{
        my $suffix = substr('*#$&', rand(4), 1);
        print $fh "$w$suffix\n";
    }
}

Majority Voting Code

#!/usr/bin/env perl

use strict;
use warnings;

my @files = ( "words1.txt", "words2.txt", "words3.txt",
              "words4.txt", "words5.txt"
            );

my @fh;
{
    my $n = 0;
    foreach my $file (@files)
    {
        open my $f, '<', $file or die "Can't open $file for reading ($!)";
        $fh[$n++] = $f;
    }
}

while (my $r = process_line(@fh))
{
    print "$r\n";
}

sub process_line
{
    my(@fhlist) = @_;
    my %words = ();
    foreach my $fh (@fhlist)
    {
        my $line = <$fh>;
        return unless defined $line;
        chomp $line;
        $words{$line}++;
    }

    my $combo = '';
    foreach my $word (keys %words)
    {
        return $word    if ($words{$word} >  2);
        $combo .= $word if ($words{$word} == 2);
    }
    $combo =~ s/(\W)\w+(\W)/$1$2/;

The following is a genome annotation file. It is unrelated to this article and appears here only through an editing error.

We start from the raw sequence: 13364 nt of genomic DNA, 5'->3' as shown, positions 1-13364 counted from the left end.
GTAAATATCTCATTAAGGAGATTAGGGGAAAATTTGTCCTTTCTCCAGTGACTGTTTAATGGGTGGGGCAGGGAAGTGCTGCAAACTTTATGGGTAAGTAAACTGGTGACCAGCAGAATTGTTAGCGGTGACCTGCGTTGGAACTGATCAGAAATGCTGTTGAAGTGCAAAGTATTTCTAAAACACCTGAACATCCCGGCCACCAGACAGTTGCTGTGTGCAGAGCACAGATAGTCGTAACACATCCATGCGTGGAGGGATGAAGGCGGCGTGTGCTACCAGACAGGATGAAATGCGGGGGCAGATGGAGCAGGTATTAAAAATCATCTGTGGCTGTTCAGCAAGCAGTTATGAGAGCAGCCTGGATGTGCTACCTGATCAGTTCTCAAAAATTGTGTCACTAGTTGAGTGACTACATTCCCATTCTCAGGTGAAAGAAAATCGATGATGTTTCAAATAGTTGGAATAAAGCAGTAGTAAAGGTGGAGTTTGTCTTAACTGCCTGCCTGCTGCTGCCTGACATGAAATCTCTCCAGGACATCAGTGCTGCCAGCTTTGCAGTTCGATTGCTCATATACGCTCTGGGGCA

return $combo;
}

Example Data and Results

$ perl datagenerator.pl
$ perl majorityvoter.pl > results.txt
$ paste words?.txt results.txt
we*     we$     we&     we#     we#     we#
are*    are#    are#    are*    are$    are*#
the*    the&    the#    the#    the&    the&#
people& people& people$ people# people# people&#
in#     in*     in$     in*     in*     in*
charge* charge# charge& charge* charge# charge#*
and$    and*    and$    and&    and$    and$
what&   what&   what$   what&   what#   what&
we#     we*     we*     we&     we*     we*
say$    say&    say$    say$    say$    say$
goes$   goes&   goes#   goes#   goes#   goes#
$

This seems to be correct for the test data in the files generated.


Revised requirements - example output

The 'revised requirements' replaced the '*#$&' markers after the words with a tab and one of the letters 'ABCD'. After some swift negotiation, the question is restored to its original form. This output is from a suitably adapted version of the answer above - 3 code lines changed, 2 in the data generator, 1 in the majority voter. Those changes are not shown - they are trivial.

we      C       we      D       we      C       we      C       we      D       we      C
are     C       are     D       are     C       are     B       are     A       are     C
the     B       the     D       the     A       the     A       the     D       the     A|D
people  D       people  B       people  A       people  B       people  D       people  B|D